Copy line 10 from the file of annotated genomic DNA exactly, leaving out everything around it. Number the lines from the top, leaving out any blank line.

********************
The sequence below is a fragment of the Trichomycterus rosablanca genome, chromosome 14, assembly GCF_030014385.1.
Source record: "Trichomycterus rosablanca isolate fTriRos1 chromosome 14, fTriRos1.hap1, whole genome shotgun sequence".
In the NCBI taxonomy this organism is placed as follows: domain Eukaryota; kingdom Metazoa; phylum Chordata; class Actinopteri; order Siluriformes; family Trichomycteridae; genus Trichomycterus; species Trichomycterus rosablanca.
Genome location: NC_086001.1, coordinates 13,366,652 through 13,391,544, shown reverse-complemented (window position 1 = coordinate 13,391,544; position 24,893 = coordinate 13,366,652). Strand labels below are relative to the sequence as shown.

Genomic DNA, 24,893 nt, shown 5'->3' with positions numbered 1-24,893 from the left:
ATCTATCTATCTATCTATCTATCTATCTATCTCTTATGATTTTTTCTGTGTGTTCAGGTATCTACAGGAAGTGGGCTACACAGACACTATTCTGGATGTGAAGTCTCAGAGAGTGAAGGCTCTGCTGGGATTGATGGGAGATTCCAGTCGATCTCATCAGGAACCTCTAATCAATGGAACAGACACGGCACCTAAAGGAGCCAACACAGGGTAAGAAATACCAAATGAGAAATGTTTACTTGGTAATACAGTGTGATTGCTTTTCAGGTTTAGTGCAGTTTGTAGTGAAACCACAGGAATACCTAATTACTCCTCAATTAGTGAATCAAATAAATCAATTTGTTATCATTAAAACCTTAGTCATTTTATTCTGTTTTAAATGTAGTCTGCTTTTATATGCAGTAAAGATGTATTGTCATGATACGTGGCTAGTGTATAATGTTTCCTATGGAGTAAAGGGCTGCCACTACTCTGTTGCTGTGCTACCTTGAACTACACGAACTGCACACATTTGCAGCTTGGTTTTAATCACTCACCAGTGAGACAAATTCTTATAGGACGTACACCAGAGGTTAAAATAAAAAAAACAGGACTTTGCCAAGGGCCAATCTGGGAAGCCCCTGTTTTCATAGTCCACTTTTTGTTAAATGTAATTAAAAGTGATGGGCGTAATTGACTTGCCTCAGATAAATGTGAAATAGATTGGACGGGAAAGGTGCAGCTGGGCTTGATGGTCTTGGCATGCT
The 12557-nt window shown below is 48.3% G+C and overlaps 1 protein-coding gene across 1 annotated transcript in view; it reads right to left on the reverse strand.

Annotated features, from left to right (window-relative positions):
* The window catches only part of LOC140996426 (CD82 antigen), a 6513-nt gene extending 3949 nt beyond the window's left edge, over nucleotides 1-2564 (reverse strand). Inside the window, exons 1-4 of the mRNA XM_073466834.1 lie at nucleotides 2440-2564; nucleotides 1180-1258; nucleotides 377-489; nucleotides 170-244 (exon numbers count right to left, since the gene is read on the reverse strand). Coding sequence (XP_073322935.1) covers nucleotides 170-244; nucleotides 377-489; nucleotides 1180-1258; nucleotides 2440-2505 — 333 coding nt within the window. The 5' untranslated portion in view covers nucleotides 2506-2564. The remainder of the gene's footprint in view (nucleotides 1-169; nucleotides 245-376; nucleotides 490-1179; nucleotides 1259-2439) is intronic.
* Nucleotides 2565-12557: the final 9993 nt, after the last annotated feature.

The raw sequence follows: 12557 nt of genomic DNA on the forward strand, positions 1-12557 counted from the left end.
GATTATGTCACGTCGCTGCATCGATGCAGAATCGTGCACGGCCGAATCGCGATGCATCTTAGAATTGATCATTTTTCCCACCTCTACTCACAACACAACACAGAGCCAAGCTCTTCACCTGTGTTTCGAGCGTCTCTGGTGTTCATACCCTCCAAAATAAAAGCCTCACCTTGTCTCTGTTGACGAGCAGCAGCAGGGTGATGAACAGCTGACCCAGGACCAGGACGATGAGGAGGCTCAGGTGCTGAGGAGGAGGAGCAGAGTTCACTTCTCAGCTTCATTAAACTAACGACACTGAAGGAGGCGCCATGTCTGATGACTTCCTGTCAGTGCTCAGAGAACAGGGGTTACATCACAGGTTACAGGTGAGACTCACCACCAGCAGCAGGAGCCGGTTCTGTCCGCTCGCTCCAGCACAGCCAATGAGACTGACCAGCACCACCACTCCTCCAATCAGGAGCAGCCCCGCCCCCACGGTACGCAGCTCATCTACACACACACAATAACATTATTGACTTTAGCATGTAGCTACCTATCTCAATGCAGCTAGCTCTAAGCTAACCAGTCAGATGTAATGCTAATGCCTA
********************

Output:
* Nucleotides 2565-12557: the final 9993 nt, after the last annotated feature.